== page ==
President Reagan, responding to a letter from former Austrian chancellor Bruno Kreisky calling for more flexibility in arms control talks in Geneva, said that "Soviet intransigence" is stalling the negotiations.
In a letter released yesterday replying to Kreisky's request that Reagan reconsider this country's December deadline for an agreement, Reagan wrote that any delay in deployment of Pershing II and cruise missiles in western Europe would weaken the allies' bargaining position.
"A delay in our deployments would only encourage the Soviets to believe that NATO's resolve was faltering and that they could stretch our negotiations endlessly without addressing our legitimate security concerns," the president wrote.
Kreisky wrote Reagan Aug. 10, asking him to consider a delay in placing missiles in Europe to match the Soviet missiles aimed at the continent. He cautioned the president that sticking with the December deadline would endanger public support for the United States in Europe and might force the Soviets to abandon the Geneva talks.
"If no results are reached by the deadline you have set," the former prime minister wrote, "do prolong the negotiating period for another few months, and reasonable people throughout the world will understand that you seek to get a result. There is no sense in upholding prestige while letting negotiations founder . . . .
"What is at stake is the relationship of a major part of Europe's young generation to democracy, and I appeal to you, Mr. President, to attribute just value to this stake," Kreisky wrote in a letter he released to the press. "It will be of decisive and profound importance to the relations between our democracies, the European and the American one."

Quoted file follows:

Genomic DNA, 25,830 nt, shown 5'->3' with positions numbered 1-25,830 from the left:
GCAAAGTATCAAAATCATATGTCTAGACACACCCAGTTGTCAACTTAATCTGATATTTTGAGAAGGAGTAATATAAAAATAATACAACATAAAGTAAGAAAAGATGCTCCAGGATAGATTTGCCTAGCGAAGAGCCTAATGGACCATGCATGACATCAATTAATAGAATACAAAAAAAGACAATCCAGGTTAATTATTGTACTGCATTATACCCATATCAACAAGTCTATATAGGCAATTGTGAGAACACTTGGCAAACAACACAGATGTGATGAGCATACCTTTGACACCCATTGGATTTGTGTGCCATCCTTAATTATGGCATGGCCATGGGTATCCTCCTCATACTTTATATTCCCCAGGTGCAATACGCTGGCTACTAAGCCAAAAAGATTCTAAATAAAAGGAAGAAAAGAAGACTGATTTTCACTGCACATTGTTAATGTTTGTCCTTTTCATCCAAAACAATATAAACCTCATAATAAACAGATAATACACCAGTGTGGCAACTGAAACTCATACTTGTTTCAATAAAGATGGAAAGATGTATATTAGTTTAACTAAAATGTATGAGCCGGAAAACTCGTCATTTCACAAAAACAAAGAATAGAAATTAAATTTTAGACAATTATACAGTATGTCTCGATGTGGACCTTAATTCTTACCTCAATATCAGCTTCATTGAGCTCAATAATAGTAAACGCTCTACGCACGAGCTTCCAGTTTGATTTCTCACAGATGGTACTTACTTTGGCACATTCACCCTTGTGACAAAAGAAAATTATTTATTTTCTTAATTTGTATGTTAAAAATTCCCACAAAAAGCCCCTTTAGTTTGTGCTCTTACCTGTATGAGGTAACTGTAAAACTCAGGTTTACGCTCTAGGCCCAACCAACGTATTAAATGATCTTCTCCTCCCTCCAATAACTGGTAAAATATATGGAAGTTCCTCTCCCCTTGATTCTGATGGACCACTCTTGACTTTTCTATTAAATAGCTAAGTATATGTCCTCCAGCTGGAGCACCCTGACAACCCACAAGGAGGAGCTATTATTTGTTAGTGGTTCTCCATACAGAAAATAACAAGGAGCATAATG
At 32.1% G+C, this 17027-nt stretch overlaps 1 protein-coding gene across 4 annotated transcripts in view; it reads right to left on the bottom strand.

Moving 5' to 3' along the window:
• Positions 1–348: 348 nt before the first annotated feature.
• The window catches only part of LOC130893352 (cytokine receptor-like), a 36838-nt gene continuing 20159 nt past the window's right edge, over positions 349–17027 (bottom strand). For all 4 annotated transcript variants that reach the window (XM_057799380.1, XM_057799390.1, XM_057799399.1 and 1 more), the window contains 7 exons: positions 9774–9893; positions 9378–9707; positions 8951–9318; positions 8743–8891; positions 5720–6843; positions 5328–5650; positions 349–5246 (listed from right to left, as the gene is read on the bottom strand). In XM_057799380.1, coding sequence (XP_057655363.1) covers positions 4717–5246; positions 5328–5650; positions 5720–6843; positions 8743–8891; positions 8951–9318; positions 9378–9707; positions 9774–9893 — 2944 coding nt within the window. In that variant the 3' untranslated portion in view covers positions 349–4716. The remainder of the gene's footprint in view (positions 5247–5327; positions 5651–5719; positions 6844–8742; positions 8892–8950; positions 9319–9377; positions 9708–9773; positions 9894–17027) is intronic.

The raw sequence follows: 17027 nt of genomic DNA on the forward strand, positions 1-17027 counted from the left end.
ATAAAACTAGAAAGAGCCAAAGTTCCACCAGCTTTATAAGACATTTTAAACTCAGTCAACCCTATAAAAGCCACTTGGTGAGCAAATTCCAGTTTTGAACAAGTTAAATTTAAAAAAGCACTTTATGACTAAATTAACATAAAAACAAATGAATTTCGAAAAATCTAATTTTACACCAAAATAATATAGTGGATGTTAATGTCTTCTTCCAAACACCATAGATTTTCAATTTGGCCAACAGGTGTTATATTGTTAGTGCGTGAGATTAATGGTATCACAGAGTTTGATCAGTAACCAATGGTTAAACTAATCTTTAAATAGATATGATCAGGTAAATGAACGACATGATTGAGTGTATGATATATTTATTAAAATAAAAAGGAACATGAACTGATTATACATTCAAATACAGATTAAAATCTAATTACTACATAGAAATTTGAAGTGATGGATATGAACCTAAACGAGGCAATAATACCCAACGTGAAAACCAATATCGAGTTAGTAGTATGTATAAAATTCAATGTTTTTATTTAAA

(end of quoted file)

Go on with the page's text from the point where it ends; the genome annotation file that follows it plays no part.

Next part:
Reagan, in response, said that while he wants "solidarity among the democracies," the Soviet downing of the South Korean jetliner with a loss of 269 lives two weeks ago is an example of a "totalitarian system."
He added that he doubted that "the relationship of European youth to their democratic systems is as tenous as you suggest . . . . Young people in both Europe and the U.S. and elsewhere respect both the responsibilities as well as the privileges of democracy."
Meanwhile, Reagan wound up a week of activities for Hispanic Americans with a speech in the Rose Garden to Hispanic veterans. During the speech, he unveiled a stamp to commemorate the valor of Hispanic Americans in war.
"Among your number," the president said, "have been the first American flier to be shot down over Vietnam; the first American to escape from captivity in Vietnam and make his way to freedom through communist-infested territory; the last Marine to leave Saigon . . . . And by the way, in case you haven't heard, at our request, the United States Postal Service will be issuing a commemorative stamp in honor of this enormous and awe-inspiring record."
The speech ended what administration officials said was a "spectacular" effort to attract Hispanic voters to a possible Reagan reelection effort as well as to the Republican Party. White House officials said they now plan to add other events to appeal to Hispanic voters.
Also yesterday, Reagan met with 26 supporters of legislation to provide tuition tax credits to parents of children in private schools. Earlier in the week, Reagan telephoned Senate Finance Committee Chairman Robert J. Dole (R-Kan.) and Senate Majority Leader Howard H. Baker Jr. (R-Tenn.) to discuss strategy for getting the credits to a vote in the Senate. The proposal has been approved by the Finance Committee.
Administration officials denied speculation in Congress that the president would consider a trade-off in which the White House would support a tax increase if the Congress approves tuition tax credits.